I'm definitely NOT going to do that again!

Have you paid off your debt? Managed to save for your dream home? Had an awesome investment pan out? Share your personal finance success stories here.

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I'm definitely NOT going to do that again!

Postby Martacus » Mon Nov 03, 2008 4:43 pm

I just sent in the roughly $1500 payoff for my '04 Pontiac Grand Am. Once I get the title, it's mine, mine, mine!

We took the money out of our savings account; even though it was about 1/3 of the balance, we figured it was worth the risk to get rid of a debt eating up $250 each month. Granted, it would have been paid off in six months or so anyways and interest at this point was pretty negligible, but if we've got the money and can tolerate the risk, why wait?

That said, I'm glad to have that albatross off of my neck. I'm never going to buy another new car again (this one I did deliberately to establish some credit), and with tips I'm learning from this site, I'll never need to take out a loan to buy a car again, either.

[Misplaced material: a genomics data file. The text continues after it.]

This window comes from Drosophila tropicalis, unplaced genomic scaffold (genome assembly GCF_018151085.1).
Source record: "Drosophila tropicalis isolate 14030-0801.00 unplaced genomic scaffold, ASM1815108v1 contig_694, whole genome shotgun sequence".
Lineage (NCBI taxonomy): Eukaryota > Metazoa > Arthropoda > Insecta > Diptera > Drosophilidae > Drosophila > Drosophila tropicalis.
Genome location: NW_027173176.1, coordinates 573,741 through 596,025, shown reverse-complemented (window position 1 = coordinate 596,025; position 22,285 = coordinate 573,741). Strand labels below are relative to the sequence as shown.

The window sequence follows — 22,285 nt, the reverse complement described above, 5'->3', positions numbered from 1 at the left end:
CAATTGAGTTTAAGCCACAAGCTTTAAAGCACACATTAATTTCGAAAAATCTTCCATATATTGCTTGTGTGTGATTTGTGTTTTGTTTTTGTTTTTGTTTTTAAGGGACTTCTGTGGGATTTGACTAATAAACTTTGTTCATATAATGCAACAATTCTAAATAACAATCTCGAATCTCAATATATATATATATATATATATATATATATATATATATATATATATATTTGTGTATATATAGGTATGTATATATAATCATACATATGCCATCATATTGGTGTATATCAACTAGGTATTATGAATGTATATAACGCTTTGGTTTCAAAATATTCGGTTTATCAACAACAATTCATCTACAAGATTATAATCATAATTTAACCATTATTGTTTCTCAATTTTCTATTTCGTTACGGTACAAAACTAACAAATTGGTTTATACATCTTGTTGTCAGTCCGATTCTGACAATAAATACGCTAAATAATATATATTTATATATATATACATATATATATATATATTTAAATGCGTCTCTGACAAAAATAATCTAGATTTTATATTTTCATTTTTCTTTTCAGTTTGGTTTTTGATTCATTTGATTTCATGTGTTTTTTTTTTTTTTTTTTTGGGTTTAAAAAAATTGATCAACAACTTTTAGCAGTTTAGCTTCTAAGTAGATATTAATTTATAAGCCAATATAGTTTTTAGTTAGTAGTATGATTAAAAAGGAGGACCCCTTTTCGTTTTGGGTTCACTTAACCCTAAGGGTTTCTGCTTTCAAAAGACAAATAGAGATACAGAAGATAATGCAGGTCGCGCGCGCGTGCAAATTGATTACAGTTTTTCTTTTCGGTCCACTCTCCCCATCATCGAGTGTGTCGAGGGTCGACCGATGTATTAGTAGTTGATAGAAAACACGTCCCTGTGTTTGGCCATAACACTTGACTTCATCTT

Now to start putting that freed-up money to work--for us, this time!

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Postby Cleverbeans » Tue Nov 04, 2008 5:30 am


Here is a video I watch when I want to get excited about saving for my next car.


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Postby ekrabs » Tue Nov 04, 2008 6:42 am

Thanks for sharing that, cleverbeans! Great slideshows.

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Postby DebtFreeCrusader » Tue Nov 04, 2008 3:45 pm

Congrats Martacus.

Great slides Cleverbeans, a great link for me to share
When you're good to others, you're best to yourself - B. Franklin

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Postby MaskedMarvel » Sat Nov 08, 2008 7:31 pm


It's funny because I'm almost in the same situation. I bought my car new and kinda regret it. I like it don't get me wrong but I don't think it's worth it. Next time I'll save cash and buy a 2-4 year old car.
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Postby Sam » Sun Nov 09, 2008 9:13 am